For the boy: Olie Biologique JUST released a Whisker Oil for before and after shaving. It smells manly and helps reduce redness and irritation. Or check out the body soaps from Osmia Organics. I only got my husband to switch from Dove when he smelled these babies. (Get a body oil for yourself while you’re at it—Water Lily is my fave and I started wearing it as a perfume.)
What did I miss? What are you snagging for friends, family or S.O.s?
Meet Rachel and her eclectic routine that mixes DIY with off-the-shelf, and a lot of clean with a little dirty. She also blogs about clean beauty! Woot. (PS you guys, it’s supposed to be stars from the distant past, but these Canadian twins are pretty adorable so we’re letting it slide… :)
Hometown: St. Paul, MN
Weather: Winter. It’s mostly been below zero, but we’ve had a few warmer days. Mother Nature can’t make up her mind!
Hair: Shoulder length, henna-ed, limp and fine
Skin: Mostly clear, thanks to an 8-month round of low-dose Accutane I did about a year and a half ago (I know, I know… I hope you can trust me when I say I had previously tried everything and nothing helped. It truly was a last resort). After Accutane, my dermatologist put me on a prescription anti-acne topical cream to keep things clear. I stopped using it a few weeks ago, and I recently switched from the pill to a copper IUD, so I do have a few blemishes right now. Nothing serious. I do have some scarring and general sensitivity, and I blush easily (oh, the joys of being a fair-skinned redhead).
Favorite star: Tegan and Sara (sorry, I had to pick both, they’re kind of a package deal…)
In the shower…
I start out with a DIY sugar/argan oil/honey scrub and I tackle my face, pits, knees and elbows. I shampoo and condition with Acure (the mint version for fine/limp hair). While the conditioner works its magic, I exfoliate the rest of my body with a Shoba exfoliating cloth. I only use bar soap on my pits, feet, and nethers (right now it’s Shea Moisture Frankincense and Myrrh but I switch soaps after each bar). For shaving my pits, there’s usually enough oil leftover from the scrub for a smooth shave. Everywhere else, I just use soap.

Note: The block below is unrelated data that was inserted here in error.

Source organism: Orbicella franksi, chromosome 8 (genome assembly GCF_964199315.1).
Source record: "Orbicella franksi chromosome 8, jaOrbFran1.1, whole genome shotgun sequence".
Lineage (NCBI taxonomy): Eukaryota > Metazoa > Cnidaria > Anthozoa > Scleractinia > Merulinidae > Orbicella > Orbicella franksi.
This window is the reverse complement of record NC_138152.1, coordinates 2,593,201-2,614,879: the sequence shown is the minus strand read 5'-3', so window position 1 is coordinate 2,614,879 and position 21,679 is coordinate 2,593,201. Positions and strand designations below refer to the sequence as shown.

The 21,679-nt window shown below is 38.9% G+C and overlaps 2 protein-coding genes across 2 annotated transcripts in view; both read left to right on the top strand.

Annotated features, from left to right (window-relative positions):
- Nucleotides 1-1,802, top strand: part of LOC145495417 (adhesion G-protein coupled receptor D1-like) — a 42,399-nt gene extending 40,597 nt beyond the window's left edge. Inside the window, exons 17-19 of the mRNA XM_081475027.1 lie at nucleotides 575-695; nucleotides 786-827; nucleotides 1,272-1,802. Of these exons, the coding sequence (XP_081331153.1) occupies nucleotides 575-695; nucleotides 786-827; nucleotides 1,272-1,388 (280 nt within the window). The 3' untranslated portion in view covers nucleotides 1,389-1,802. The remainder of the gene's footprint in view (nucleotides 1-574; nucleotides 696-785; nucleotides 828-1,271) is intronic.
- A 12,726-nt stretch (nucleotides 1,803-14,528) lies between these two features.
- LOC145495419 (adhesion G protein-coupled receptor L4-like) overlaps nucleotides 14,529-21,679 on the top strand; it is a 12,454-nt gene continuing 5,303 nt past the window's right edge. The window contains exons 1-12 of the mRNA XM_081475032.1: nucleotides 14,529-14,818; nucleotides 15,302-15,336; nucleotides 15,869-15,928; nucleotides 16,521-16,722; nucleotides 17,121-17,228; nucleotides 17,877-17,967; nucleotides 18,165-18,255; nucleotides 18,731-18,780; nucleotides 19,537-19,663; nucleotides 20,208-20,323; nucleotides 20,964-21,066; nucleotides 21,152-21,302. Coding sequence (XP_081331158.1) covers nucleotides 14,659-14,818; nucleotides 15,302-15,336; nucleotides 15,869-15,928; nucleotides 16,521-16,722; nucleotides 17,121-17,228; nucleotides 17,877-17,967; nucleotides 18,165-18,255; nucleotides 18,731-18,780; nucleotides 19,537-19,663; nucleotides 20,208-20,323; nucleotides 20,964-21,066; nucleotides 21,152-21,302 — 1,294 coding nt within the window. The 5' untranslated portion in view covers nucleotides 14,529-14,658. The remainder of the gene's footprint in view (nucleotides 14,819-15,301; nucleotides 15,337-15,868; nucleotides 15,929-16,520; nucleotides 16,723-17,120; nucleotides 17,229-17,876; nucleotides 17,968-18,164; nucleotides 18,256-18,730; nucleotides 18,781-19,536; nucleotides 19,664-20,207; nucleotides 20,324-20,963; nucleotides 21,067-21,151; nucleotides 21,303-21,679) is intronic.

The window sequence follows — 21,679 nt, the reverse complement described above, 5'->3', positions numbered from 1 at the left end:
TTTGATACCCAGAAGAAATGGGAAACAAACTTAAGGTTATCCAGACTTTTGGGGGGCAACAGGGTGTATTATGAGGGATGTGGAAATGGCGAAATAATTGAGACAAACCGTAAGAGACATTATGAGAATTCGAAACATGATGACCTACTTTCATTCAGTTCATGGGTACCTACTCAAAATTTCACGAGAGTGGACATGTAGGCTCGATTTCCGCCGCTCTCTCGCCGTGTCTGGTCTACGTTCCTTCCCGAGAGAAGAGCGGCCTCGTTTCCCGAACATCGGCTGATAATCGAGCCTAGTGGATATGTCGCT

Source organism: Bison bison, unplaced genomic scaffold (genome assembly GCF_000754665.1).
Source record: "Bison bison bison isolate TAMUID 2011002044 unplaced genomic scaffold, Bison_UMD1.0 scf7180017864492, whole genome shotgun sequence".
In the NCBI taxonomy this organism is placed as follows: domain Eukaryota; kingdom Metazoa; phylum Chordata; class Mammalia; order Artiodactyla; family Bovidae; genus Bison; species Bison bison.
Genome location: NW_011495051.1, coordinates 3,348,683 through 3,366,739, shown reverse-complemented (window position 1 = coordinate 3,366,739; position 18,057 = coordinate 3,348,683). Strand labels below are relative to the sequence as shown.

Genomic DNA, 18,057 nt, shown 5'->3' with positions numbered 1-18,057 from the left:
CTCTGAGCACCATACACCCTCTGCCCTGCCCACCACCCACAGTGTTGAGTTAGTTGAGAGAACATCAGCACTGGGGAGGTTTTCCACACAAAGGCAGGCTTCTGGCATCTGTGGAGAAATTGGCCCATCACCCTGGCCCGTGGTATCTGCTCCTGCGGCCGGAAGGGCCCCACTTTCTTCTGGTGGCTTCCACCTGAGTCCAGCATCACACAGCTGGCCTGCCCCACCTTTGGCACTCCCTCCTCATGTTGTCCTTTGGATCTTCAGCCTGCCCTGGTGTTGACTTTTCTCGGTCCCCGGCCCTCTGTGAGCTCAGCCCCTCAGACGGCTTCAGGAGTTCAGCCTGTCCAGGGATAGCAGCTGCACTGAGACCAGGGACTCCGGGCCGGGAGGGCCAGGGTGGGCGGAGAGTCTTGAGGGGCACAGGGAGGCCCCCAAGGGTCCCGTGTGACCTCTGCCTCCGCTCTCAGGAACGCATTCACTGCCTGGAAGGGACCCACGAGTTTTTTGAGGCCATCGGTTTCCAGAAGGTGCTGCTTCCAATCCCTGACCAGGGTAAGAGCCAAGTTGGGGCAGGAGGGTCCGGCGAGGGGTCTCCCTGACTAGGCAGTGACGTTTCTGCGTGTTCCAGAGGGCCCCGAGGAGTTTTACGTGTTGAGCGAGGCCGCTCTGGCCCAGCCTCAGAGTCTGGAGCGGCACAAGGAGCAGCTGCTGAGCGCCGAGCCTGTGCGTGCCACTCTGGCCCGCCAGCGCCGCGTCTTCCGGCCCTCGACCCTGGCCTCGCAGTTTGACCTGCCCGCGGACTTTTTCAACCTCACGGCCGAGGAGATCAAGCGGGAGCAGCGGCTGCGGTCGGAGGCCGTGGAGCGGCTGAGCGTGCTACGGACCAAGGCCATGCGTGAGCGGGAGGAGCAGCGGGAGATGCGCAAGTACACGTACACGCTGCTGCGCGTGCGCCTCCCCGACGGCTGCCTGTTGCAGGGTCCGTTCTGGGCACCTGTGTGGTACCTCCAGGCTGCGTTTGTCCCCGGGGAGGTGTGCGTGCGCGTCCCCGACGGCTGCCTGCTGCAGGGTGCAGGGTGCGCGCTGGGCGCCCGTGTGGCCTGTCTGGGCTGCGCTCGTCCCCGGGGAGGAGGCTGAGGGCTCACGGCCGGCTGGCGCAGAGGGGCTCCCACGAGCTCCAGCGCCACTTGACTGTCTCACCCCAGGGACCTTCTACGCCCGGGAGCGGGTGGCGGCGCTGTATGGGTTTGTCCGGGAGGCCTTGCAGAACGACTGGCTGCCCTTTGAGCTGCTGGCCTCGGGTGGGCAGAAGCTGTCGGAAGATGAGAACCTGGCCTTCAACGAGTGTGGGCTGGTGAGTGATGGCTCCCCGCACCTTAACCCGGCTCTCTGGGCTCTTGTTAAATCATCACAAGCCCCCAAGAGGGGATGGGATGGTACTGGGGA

I usually only shower every other day. On my off-days, I cleanse my pits and nethers with a hot washcloth, rinse my face with warm water, and use Acure dry shampoo in my hair. I really can’t get away with washing my hair less than every other day. It’s just too fine and it starts to look pretty greasy, especially in the bang area.
Outside the shower…
I moisturize my entire body with whatever carrier oil I’m in the mood for (I tend to rotate between grapeseed, apricot kernel, and just this week I started using coconut oil, which I LOVE). I make sure to moisturize my pits, either with coconut oil or a DIY cream I whipped up (made of shea butter, coconut oil, grapeseed oil, and essential oils). Using one of these each morning seems to boost the effectiveness of deodorant. I use Soapwalla cream deodorant most days, and on shaving days I use one of those salt crystals you wet down. On my face, I use Pangea Organics Rose/White tea eye cream and 3 drops of argan oil all over my face. I do need to start incorporating sunscreen into my daily routine; I’m not getting any younger, and besides, I burn pretty easily. That will be my next project!
This is where my routine takes a turn for the dirty. I can’t seem to give up perfume or make-up. I enjoy them too much! I have switched some of my make-up products to slightly cleaner brands, but I know I can probably do better.